I'm writing a spec about network authorization token mechanism where tokens are like usernames, but valid in some (narrow) time span only. For example, one may issue a token which can be used starting from 2018-04-09T00:00UTC till 2018-04-11T00:00UTC. Which wording suits this situation the best?

  • time-limited authorization token
  • time-restricted authorization token
  • temporary authorization token
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    From an English point of view, all are acceptable. As with all questions specific to a particular domain (Computer Science/Networking in this case), convention is king. So, see what other people do. – Max Williams Apr 9 '18 at 10:50
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    Time-limited. English doesn't distinguish, but domain usage does. Temporary is used for password resets that force a new password. Time-restricted may refer to a time of day, such as "restricted to business hours". "Time-limited" means for a limited time period, such as the two days you indicate. – jimm101 Apr 16 '18 at 11:25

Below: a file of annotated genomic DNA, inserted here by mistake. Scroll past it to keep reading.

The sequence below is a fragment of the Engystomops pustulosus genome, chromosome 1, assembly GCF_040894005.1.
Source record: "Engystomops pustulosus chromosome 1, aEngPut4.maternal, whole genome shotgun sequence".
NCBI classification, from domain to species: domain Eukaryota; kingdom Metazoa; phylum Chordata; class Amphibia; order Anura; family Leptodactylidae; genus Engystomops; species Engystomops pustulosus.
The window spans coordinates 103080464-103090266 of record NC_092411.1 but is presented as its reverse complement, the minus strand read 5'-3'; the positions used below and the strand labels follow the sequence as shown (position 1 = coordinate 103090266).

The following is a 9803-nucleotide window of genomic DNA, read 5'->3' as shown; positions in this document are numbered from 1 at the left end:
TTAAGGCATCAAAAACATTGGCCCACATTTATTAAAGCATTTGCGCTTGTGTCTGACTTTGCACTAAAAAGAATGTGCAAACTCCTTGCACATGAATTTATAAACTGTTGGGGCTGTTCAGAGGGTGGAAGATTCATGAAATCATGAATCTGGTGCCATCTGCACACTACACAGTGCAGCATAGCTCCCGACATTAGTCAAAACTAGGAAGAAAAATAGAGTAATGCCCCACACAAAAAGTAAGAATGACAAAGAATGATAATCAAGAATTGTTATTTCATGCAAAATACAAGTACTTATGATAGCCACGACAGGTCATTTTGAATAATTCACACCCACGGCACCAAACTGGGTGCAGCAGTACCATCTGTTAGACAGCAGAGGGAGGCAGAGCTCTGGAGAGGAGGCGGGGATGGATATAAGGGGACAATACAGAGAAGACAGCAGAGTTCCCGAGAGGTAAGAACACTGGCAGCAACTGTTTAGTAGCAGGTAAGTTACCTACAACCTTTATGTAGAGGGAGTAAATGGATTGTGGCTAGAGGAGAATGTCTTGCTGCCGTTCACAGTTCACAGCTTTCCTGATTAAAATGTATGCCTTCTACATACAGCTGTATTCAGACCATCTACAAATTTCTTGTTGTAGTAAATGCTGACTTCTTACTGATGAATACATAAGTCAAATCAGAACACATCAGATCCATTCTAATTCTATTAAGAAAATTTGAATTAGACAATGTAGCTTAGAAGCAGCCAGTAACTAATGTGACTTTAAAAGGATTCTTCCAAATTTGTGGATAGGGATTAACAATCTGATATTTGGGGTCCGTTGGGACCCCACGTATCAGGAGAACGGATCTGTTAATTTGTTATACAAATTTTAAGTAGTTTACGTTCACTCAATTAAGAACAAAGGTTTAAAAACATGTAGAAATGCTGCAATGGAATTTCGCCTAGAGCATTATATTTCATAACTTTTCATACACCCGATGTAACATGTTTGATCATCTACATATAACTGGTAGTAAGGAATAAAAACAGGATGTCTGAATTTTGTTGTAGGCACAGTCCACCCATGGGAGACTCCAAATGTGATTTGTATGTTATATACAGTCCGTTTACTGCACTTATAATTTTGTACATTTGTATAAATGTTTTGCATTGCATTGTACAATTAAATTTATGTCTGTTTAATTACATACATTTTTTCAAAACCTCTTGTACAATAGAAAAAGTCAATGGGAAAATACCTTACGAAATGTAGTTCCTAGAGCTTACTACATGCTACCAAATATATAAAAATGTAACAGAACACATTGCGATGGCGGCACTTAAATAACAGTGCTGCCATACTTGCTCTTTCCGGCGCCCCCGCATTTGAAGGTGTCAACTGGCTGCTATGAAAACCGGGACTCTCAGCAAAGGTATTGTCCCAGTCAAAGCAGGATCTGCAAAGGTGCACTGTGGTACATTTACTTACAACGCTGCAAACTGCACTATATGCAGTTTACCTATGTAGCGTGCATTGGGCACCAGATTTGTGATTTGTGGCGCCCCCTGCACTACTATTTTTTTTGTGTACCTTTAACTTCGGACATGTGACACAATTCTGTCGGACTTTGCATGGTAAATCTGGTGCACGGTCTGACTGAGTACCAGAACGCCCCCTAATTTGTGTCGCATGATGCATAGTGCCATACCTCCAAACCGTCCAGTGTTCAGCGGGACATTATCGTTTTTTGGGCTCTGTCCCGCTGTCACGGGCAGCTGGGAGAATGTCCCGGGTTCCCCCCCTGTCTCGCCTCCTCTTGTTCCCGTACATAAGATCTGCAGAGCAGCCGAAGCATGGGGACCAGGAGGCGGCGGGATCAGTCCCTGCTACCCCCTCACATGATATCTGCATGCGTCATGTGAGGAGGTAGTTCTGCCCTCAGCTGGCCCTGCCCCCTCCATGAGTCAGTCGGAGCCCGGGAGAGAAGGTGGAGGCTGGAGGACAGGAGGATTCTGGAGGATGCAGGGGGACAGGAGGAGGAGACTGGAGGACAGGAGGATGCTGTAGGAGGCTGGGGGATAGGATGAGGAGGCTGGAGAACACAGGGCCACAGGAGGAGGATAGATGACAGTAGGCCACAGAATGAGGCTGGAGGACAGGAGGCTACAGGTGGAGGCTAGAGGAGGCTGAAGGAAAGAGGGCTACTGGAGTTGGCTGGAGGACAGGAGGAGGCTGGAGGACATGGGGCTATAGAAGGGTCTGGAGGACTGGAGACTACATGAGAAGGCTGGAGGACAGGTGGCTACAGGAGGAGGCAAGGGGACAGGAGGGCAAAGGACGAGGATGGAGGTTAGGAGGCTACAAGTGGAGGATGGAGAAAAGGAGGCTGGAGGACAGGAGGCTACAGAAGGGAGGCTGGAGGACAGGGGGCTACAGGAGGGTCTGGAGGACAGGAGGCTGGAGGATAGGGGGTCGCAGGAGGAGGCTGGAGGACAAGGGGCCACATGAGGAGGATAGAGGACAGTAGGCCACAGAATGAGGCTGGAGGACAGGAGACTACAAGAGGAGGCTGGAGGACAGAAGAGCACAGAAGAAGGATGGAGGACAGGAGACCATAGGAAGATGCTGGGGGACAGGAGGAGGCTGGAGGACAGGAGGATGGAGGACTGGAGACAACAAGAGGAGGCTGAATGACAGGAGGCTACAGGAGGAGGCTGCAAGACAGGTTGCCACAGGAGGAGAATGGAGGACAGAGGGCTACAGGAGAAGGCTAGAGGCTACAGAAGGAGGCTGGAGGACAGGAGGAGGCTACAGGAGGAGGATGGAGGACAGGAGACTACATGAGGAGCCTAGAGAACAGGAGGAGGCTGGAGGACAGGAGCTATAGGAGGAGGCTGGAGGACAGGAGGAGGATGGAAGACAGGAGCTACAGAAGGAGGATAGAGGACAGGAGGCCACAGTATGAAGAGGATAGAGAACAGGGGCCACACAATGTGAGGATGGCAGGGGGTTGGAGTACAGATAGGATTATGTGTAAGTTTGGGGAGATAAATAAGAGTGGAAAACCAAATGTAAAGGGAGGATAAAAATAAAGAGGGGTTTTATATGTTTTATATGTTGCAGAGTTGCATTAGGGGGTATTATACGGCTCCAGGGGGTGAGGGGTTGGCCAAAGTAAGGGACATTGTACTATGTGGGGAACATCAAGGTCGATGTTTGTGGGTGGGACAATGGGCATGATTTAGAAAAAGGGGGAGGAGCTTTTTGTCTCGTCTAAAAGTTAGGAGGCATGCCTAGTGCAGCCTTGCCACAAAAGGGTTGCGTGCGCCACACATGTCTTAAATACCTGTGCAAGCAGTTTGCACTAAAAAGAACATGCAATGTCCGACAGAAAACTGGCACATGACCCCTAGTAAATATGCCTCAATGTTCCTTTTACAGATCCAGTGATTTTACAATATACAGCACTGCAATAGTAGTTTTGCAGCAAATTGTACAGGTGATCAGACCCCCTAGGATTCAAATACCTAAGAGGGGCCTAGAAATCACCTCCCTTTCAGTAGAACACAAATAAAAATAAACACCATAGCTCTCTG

• Please, firegurafiku, does your programming use a language wholly compliant with English, or not? If it's wholly compliant, could you drop all reference to anything else? If it's not, could you take the Question somewhere geared to that language? – Robbie Goodwin Apr 26 '18 at 22:07
  • @RobbieGoodwin: the question is about writing a technical specification which is not a program, but a text. It's not specific to any programming language. – firegurafiku Apr 12 '19 at 22:37
  • @jimm101: if you find some time to convert your comment into an answer, I would glad to mark it as accepted. – firegurafiku Apr 12 '19 at 22:38

Time-limited, from time limit:

A limit of time within which something must be done.


English doesn't explicitly distinguish between these, but domain usage does. Temporary is commonly used for password resets that force a new password. Time-restricted may refer to a time of day, such as restricted to business hours. The definition of time-limited naturally encompasses the 48 hour period from the example.


Temporal, as in a temporal cache. This word has an existing similar usage in software engineering, so likely to appeal to readers.

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